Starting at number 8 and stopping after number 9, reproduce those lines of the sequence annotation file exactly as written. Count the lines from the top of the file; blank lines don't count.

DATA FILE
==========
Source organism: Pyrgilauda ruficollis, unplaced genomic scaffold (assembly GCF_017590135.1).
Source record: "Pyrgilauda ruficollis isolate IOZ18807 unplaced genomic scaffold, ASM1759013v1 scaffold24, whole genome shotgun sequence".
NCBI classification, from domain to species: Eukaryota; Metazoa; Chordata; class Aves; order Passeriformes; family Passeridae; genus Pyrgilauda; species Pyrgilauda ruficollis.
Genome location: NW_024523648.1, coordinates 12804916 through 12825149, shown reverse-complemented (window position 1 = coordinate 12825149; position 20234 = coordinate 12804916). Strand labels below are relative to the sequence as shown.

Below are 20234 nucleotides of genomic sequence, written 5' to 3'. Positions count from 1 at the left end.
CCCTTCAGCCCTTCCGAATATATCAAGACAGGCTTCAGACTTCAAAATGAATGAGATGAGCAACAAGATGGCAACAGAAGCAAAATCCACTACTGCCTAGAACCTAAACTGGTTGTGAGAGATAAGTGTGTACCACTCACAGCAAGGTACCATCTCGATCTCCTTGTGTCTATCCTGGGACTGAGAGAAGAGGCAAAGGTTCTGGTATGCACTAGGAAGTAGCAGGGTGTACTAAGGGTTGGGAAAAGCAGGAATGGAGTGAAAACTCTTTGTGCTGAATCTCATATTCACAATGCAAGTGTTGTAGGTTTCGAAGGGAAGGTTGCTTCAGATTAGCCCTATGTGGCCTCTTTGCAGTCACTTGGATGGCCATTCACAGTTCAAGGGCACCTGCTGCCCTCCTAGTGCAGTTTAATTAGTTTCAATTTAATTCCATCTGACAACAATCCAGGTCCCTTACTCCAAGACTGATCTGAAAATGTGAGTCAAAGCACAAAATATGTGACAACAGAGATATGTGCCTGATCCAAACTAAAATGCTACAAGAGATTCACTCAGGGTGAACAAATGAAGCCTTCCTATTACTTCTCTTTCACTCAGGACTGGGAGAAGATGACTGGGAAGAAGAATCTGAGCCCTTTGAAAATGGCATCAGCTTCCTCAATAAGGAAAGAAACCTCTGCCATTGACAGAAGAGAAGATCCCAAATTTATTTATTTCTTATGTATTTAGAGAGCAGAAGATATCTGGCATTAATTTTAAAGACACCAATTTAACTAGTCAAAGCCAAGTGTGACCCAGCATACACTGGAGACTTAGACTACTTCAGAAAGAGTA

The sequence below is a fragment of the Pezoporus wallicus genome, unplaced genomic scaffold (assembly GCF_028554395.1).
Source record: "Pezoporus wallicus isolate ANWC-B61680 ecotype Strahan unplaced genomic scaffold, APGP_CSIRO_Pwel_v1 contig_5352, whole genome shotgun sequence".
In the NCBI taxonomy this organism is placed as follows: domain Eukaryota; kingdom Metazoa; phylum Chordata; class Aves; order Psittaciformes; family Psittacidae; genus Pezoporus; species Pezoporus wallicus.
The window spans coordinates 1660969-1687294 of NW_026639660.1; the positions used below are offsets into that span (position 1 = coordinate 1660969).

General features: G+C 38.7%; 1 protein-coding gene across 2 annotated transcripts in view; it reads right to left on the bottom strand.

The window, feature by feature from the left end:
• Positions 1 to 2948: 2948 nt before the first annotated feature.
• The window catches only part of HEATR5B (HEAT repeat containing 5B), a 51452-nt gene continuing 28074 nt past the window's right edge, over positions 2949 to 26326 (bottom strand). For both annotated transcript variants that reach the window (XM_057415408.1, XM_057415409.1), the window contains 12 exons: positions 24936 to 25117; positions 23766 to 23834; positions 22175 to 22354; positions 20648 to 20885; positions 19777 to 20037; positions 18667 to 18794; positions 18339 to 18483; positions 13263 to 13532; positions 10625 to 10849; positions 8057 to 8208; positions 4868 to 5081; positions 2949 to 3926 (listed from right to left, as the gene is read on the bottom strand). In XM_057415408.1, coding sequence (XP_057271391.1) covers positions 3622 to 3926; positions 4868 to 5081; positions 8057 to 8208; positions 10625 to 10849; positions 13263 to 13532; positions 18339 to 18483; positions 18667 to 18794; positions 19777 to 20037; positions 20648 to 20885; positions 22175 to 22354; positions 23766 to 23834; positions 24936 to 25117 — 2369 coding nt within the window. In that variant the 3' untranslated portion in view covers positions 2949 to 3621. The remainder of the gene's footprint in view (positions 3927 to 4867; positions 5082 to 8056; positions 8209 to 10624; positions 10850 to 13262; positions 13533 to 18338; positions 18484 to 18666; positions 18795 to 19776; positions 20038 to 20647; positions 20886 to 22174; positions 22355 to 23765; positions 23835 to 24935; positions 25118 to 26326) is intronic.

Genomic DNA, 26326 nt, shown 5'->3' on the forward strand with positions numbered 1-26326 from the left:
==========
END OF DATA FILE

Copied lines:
Source record: "Pezoporus wallicus isolate ANWC-B61680 ecotype Strahan unplaced genomic scaffold, APGP_CSIRO_Pwel_v1 contig_5352, whole genome shotgun sequence".
In the NCBI taxonomy this organism is placed as follows: domain Eukaryota; kingdom Metazoa; phylum Chordata; class Aves; order Psittaciformes; family Psittacidae; genus Pezoporus; species Pezoporus wallicus.